11. Never discuss or argue about anything with your spouse just before bed. (Subconsciously, some people pick a fight at the end of the day so that the other person will give in, in order to get some sleep.) Sometimes an important issue does pop up at this time and you are worried that it will be forgotten or swept under the rug if not dealt with then. Have a “Problem solving teamwork” book and write down the issue in it and set an hour each week in which to open the book and work to figure out A. Both peoples needs and B. How to include both people’s ideas about how to handle the situation. (Remember that if either of you “wins” you both lose because the “solution” will not work!)
12. Set an alarm you can trust and do not have a clock in the bedroom to stare at.
13. There are no proven herbals but it is OK to try teas. Just remember that most things need an hour to do anything.
14. There are NO really good medications but some are worth a try:
15. Melatonin works well for resetting the clock in your head if you travel to other time zones or if you sleep 8 hours but can’t get to sleep. Take the melatonin about an hour before you would like to go to sleep and it will over about 2 weeks slowly pull the sleep time back to the time you want. About one in ten take it and feel sleepy an hour later. Then about half will find gradual benefit after 2 weeks. Old people have trouble making enough and worry-worts use it up during the day trying to calm down. These have to replenish the supply in the brain. Never go over 10 mg as it can backfire and cause side effects. Long term use in children is not a good idea as melatonin is a hormone and no one knows what it might do to children who are growing and have crazy hormones to start with.
16. It is important to be aware that sleep oriented Cognitive Behavioral Therapy has been shown to work even better than medications.
17. If the above program does not work: try Trazodone 50-150 mg and hour before bed with melatonin. This is not addicting and should work long term if it works at all. Do not go over 150 mg or it will alert the rest of the brain and keep you up.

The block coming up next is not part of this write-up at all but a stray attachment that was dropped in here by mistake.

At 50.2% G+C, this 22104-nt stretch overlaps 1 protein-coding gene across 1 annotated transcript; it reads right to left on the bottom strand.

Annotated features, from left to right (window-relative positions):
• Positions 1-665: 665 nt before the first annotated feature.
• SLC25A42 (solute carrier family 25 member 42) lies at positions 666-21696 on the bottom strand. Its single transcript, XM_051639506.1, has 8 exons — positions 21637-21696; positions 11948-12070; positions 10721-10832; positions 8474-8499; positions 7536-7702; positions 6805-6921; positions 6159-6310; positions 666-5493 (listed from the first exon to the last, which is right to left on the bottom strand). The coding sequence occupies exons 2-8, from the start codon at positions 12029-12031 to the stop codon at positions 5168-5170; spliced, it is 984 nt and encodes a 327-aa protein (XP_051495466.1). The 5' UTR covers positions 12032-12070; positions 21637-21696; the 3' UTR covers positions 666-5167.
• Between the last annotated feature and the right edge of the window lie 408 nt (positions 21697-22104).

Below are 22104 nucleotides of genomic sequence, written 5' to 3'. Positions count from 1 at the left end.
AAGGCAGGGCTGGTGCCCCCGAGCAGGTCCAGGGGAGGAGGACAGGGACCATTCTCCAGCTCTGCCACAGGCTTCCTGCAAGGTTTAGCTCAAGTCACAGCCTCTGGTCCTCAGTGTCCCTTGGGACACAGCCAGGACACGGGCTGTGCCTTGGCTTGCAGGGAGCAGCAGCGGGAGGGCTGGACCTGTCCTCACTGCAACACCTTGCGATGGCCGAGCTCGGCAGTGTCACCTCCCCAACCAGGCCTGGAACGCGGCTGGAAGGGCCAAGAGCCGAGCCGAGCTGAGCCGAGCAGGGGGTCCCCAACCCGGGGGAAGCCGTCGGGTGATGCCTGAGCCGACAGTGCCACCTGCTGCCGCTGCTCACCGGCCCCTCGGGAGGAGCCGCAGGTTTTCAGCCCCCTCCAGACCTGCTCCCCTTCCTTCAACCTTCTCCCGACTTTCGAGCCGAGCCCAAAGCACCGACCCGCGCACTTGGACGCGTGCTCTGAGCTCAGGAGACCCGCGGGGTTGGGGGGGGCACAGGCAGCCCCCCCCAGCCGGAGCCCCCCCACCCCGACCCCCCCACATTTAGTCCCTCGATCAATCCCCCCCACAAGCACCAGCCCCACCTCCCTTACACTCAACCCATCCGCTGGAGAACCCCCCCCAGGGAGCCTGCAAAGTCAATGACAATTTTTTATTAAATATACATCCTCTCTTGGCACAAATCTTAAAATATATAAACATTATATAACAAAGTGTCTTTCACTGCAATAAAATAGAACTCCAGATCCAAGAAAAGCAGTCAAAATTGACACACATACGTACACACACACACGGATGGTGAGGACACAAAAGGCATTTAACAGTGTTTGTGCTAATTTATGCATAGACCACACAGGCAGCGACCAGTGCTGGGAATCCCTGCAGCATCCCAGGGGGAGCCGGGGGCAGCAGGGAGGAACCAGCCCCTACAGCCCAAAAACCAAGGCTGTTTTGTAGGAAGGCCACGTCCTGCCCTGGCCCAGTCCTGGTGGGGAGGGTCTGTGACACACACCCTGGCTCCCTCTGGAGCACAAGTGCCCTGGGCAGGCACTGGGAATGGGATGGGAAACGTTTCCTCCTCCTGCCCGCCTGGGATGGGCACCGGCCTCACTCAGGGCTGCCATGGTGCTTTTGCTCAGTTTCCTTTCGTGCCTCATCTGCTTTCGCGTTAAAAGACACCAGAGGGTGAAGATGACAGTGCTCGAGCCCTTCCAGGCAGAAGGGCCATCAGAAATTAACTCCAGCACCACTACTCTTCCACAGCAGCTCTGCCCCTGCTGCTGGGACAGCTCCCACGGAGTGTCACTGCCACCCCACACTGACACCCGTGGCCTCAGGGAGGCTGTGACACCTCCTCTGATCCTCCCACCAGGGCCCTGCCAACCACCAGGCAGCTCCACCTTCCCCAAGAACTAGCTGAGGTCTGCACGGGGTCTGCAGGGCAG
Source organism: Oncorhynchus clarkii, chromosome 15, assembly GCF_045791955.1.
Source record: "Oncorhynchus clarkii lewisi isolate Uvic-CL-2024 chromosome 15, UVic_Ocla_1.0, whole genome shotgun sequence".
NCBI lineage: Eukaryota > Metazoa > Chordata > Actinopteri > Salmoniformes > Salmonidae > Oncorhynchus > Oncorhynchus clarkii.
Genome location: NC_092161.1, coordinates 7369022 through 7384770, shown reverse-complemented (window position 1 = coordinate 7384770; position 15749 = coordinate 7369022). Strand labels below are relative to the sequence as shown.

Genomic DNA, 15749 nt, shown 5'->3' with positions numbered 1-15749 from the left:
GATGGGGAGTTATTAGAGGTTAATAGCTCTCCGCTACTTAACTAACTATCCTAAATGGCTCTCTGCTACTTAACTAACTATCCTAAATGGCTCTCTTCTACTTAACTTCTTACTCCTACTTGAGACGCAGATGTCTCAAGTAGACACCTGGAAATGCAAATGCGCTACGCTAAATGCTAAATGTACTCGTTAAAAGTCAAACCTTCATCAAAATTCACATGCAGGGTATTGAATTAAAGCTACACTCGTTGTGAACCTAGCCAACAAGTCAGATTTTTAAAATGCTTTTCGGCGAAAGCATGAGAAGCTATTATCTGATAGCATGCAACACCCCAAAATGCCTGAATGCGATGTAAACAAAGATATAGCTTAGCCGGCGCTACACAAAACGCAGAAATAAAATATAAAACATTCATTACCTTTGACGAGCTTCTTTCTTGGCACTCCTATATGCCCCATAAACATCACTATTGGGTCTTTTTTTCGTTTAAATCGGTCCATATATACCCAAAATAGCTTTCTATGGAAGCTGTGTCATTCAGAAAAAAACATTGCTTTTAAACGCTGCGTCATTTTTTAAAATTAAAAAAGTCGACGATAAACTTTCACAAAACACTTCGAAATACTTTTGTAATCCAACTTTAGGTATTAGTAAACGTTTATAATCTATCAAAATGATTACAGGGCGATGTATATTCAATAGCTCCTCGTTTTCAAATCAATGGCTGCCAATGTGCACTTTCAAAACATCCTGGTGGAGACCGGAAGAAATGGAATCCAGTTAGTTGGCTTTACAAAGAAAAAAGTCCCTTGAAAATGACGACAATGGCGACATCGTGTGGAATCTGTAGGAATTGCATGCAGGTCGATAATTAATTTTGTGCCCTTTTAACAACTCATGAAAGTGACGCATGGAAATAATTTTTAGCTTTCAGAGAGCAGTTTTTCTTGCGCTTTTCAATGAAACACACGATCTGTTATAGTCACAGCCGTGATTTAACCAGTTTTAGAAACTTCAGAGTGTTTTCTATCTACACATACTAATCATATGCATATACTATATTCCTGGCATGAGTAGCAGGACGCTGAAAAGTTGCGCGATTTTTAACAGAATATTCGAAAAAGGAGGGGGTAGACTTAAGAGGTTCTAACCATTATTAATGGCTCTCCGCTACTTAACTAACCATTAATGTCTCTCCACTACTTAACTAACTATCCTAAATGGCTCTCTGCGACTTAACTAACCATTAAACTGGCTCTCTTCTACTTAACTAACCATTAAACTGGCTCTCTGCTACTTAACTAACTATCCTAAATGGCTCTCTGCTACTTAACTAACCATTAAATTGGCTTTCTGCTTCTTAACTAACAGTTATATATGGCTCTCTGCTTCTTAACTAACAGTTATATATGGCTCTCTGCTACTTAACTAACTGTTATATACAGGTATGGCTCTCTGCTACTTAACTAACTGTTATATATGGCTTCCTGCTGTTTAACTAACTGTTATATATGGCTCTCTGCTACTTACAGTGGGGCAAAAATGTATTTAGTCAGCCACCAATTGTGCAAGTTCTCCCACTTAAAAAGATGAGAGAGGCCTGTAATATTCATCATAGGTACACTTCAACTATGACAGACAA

18. Restoril/ Temazepam works but often quits after 3 months. It activates the GABBA system in your brain which is calming. Of course, casting all your cares on God will lead to the same things but takes months to reprogram our ability to let go of worry.
19. Over the counter preparations usually have diphenhydramine in them which is fine for a day or two once in a while but usually quits after a week.
20. Zolpidem works and works fast and does not seem to quit but can cause sleep walking and seems to have thinking problems if used long term. The ordinary type only lasts 4 hours, so for middle of the night sleep you would need the long acting.
21. A great technique for middle of the night awakening is to take doxepin 10mg and dissolve the contents of the capsule and take 1/3 or about 3 mg an hour before bed but no more than three per week or it will quit.
22. Antidepressants can help with sleep as can dopamine 2 blockers but these are serious medications and should probably not be used just for sleep. However, if they treat an underlying psychiatric condition, that would help with sleep.
23. If there is a medical reason such as sleep apnea or high thyroid these must be checked out so the bottom line talk to your doctor and maybe get a referral to a sleep clinic.